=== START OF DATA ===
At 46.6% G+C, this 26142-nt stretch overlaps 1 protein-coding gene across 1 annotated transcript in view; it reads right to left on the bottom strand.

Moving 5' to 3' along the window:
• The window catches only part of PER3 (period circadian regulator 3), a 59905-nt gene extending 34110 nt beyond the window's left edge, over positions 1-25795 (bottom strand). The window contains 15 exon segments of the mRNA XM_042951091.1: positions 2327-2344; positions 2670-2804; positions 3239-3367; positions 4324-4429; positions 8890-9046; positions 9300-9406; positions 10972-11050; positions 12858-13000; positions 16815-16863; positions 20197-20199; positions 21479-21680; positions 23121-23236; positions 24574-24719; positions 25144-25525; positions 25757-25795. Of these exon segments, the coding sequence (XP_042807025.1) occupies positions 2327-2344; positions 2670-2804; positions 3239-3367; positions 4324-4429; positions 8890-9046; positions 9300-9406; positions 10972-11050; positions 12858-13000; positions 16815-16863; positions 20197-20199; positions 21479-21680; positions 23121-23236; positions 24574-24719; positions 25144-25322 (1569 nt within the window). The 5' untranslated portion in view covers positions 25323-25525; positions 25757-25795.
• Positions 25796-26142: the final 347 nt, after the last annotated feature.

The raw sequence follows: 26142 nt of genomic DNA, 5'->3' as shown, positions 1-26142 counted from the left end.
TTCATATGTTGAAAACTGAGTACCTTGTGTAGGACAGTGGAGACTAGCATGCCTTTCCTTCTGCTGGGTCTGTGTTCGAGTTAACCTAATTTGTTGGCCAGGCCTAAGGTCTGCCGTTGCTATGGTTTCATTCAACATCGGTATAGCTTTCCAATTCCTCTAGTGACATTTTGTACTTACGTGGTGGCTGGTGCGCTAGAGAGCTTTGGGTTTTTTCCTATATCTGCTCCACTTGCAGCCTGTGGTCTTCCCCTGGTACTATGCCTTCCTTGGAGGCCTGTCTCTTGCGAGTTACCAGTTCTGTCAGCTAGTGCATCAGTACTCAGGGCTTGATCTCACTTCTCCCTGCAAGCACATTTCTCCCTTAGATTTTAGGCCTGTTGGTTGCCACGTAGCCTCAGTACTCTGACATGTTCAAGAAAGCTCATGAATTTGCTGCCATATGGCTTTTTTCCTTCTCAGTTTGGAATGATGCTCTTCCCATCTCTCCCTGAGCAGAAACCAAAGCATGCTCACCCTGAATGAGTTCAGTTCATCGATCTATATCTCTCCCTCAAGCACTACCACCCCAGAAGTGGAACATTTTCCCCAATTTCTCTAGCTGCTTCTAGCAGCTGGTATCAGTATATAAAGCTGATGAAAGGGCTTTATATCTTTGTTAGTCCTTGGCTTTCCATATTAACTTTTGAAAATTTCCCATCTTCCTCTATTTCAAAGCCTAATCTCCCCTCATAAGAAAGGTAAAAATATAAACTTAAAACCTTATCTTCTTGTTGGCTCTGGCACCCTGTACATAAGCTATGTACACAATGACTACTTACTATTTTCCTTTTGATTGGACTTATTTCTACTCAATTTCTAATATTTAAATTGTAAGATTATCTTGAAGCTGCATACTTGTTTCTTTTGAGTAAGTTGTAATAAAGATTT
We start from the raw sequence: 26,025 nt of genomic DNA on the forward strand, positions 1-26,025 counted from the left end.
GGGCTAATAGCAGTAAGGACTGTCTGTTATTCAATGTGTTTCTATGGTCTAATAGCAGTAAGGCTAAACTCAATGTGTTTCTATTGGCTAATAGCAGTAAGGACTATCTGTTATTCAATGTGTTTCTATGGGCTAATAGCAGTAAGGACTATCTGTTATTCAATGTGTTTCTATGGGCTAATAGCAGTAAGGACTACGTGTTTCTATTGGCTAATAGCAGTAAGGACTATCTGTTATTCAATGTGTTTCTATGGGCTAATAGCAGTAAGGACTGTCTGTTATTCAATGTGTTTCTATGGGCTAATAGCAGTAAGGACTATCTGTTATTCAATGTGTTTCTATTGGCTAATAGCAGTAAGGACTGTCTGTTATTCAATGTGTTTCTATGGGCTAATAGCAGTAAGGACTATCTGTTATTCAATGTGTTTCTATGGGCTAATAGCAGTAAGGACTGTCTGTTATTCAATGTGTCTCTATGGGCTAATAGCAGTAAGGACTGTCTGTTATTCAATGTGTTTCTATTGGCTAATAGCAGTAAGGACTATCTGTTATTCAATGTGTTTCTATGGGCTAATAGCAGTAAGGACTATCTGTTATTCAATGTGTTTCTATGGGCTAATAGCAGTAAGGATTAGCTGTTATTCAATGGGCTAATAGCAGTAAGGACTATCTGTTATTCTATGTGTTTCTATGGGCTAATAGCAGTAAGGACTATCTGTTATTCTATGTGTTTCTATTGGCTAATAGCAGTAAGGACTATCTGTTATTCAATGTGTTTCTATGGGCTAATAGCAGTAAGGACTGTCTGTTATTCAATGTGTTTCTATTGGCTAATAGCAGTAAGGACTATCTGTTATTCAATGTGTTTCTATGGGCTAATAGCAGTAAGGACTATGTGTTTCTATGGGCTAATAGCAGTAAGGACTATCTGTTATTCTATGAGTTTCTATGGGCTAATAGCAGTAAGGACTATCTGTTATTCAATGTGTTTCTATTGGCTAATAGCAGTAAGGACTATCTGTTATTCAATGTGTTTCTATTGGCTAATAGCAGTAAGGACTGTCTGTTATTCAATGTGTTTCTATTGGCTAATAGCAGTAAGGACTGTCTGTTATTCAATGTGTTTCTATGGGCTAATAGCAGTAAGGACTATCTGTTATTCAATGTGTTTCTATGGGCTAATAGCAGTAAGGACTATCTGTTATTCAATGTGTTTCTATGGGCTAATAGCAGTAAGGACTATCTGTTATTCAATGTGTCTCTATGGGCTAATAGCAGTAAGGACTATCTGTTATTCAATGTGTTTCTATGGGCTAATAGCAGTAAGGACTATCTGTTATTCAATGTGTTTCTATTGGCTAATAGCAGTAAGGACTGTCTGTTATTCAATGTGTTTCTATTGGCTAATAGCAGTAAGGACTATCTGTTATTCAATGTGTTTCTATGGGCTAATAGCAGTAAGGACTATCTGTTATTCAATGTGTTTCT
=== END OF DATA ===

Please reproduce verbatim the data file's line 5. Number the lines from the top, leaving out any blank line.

The raw sequence follows: 26142 nt of genomic DNA, 5'->3' as shown, positions 1-26142 counted from the left end.